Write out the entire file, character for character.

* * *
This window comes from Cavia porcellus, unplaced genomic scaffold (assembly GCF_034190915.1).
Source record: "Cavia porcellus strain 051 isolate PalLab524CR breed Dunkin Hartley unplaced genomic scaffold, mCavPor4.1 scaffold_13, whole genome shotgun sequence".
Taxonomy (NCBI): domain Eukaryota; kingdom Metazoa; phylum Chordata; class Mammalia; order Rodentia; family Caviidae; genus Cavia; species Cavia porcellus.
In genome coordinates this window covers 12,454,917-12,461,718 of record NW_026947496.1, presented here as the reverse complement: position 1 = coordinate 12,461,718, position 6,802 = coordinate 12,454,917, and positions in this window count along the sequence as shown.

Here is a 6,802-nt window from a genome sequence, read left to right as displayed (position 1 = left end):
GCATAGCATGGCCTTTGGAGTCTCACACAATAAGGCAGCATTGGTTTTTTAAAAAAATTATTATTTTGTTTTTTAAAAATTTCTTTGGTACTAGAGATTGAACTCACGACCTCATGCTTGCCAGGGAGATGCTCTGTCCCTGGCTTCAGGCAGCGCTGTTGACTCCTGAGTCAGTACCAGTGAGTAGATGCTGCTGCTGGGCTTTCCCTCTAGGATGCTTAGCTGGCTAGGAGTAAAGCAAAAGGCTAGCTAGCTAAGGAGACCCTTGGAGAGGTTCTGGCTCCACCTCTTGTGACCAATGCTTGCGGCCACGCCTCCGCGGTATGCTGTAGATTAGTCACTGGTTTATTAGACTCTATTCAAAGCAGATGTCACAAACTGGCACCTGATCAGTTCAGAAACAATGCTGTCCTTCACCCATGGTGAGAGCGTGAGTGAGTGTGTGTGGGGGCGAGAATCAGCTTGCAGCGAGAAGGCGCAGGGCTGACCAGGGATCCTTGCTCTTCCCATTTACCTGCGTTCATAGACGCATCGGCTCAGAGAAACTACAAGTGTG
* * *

This window comes from Cavia porcellus, unplaced genomic scaffold (assembly GCF_034190915.1).
Source record: "Cavia porcellus strain 051 isolate PalLab524CR breed Dunkin Hartley unplaced genomic scaffold, mCavPor4.1 scaffold_13, whole genome shotgun sequence".
Taxonomy (NCBI): domain Eukaryota; kingdom Metazoa; phylum Chordata; class Mammalia; order Rodentia; family Caviidae; genus Cavia; species Cavia porcellus.
In genome coordinates this window covers 12,454,917-12,461,718 of record NW_026947496.1, presented here as the reverse complement: position 1 = coordinate 12,461,718, position 6,802 = coordinate 12,454,917, and positions in this window count along the sequence as shown.

Here is a 6,802-nt window from a genome sequence, read left to right as displayed (position 1 = left end):
GCATAGCATGGCCTTTGGAGTCTCACACAATAAGGCAGCATTGGTTTTTTAAAAAAATTATTATTTTGTTTTTTAAAAATTTCTTTGGTACTAGAGATTGAACTCACGACCTCATGCTTGCCAGGGAGATGCTCTGTCCCTGGCTTCAGGCAGCGCTGTTGACTCCTGAGTCAGTACCAGTGAGTAGATGCTGCTGCTGGGCTTTCCCTCTAGGATGCTTAGCTGGCTAGGAGTAAAGCAAAAGGCTAGCTAGCTAAGGAGACCCTTGGAGAGGTTCTGGCTCCACCTCTTGTGACCAATGCTTGCGGCCACGCCTCCGCGGTATGCTGTAGATTAGTCACTGGTTTATTAGACTCTATTCAAAGCAGATGTCACAAACTGGCACCTGATCAGTTCAGAAACAATGCTGTCCTTCACCCATGGTGAGAGCGTGAGTGAGTGTGTGTGGGGGCGAGAATCAGCTTGCAGCGAGAAGGCGCAGGGCTGACCAGGGATCCTTGCTCTTCCCATTTACCTGCGTTCATAGACGCATCGGCTCAGAGAAACTACAAGTGTG